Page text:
It’s been a long, long time since the last time I spent 6 continuous days with my parents. I was concerned. Very concerned. […]
I am of the mind that anything Autumnal essentially delivers (in equal doses) a mix of quiet internal elation and body-numbing nostalgia. Basically the emotional equivalent of alcohol. Which is why when Ryan suggested we host a Fall Get-together, you probably could’ve peeled me off of the ceiling.
Or poured me another.
I think I will always love an excuse to gather people together around pretty tables and good food because it just feels like life is being lived. We spend each breath connecting and conversing. Each moment right there in the present. I just love the fact that for an evening, everything feels naturally, effortlessly, distinctly alive.
In the Fall the air is cool and brisk – begging for toasty warm plates and steaming cups of liquid warmth (or in our case, glistening coupes of chilled, bubbly Prosecco. There are no hard rules people). Sure, we were rocking some classy plastic lawn chairs, we were scrambling for table space – and yes, I had purchased enough food for 200 people let alone 20, not to mention the planned activities (I think it’s the teacher in me). But if I were to be completely honest, nothing beats sitting around a table chatting with some of your most favorites – whether it be friends, family, or some happy combination of the two. Even if that’s all you do.
Especially if that’s all you do.
And this crew was top notch.
I will also say that having friends bring their favorite go-to dishes is an amazing way to add some new recipes to your repertoire (and the best way to try new things). We had friends introduce us to new dip recipes featuring goat cheese, and another who brought an Autumn Oktoberfest style beer from Shipyard that is probably the best I’ve had of this kind. Besides, I think with food it’s “the more the merrier”. Too much food is always better than too little (and may keep your husband from ordering 3 large pizzas at the end of the night because he’s worried that people aren’t “eating”. Did I mention he’s Italian)…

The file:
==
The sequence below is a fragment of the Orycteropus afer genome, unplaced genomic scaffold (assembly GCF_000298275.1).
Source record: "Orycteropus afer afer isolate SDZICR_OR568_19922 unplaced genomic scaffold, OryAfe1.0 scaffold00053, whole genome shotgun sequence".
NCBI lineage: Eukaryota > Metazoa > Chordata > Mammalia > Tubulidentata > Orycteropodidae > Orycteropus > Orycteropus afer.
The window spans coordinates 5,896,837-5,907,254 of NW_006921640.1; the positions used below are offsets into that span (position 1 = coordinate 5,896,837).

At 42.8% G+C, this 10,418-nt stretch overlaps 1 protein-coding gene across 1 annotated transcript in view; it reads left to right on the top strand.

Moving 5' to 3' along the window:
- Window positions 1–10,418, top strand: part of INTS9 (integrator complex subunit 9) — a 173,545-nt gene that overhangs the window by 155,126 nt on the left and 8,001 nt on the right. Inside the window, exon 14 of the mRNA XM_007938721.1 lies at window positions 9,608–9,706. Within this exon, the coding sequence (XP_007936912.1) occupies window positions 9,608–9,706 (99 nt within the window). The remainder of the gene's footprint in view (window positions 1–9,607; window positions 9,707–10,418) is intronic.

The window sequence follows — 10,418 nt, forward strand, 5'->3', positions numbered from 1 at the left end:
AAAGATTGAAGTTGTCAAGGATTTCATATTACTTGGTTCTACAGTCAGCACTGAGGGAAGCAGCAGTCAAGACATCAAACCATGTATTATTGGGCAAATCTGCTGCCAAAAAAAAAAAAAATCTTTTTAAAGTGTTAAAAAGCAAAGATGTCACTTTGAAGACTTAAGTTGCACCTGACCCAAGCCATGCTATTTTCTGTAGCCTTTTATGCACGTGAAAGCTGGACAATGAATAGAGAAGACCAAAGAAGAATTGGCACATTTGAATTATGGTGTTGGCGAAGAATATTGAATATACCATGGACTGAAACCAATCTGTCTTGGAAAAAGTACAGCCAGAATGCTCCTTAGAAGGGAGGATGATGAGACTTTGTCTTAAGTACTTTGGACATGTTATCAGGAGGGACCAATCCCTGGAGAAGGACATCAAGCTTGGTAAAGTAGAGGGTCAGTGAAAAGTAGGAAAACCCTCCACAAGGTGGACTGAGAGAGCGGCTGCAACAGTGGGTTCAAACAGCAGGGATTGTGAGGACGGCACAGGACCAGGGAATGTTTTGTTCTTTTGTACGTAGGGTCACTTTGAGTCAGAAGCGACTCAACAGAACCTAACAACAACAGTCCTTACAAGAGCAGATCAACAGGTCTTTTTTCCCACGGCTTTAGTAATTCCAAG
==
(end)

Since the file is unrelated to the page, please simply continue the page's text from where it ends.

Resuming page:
We were eating pizza for a week.
But really it was the perfect evening, and not only that – it was also the perfect practice run, because we agreed to host our first Family Thanksgiving this year.
(when I say “we agreed”, of course what I mean to say is that I politely, shamelessly begged everyone to come over).
With plans changing and then changing all over again this year, I wanted to plant everyone in one spot for just one of the Holidays. I wanted everyone to be able to sit around the same table and experience a little bit of life. We had the opportunity to spend some quality time with Ryan’s parents on Thanksgiving Day, so on Friday, everyone came to our place for round 2.
Ryan & Andrew took on the Turkey and did a banner job – especially when faced with the difficult task of keeping my anxious father at bay, who kept trying to take the lid off every ten seconds because he really needed to “turn the bird”.
And there was the chance to see my gorgeous cousin and her equally gorgeous new Marine. I was sure he’d been debriefed, but I do hope we didn’t entirely scare off poor Dan. Good man.
Honorable mentions also go out to my sweet aunts for bringing snacks and Gram, who although she was battling a bout of pneumonia, rallied like a champ.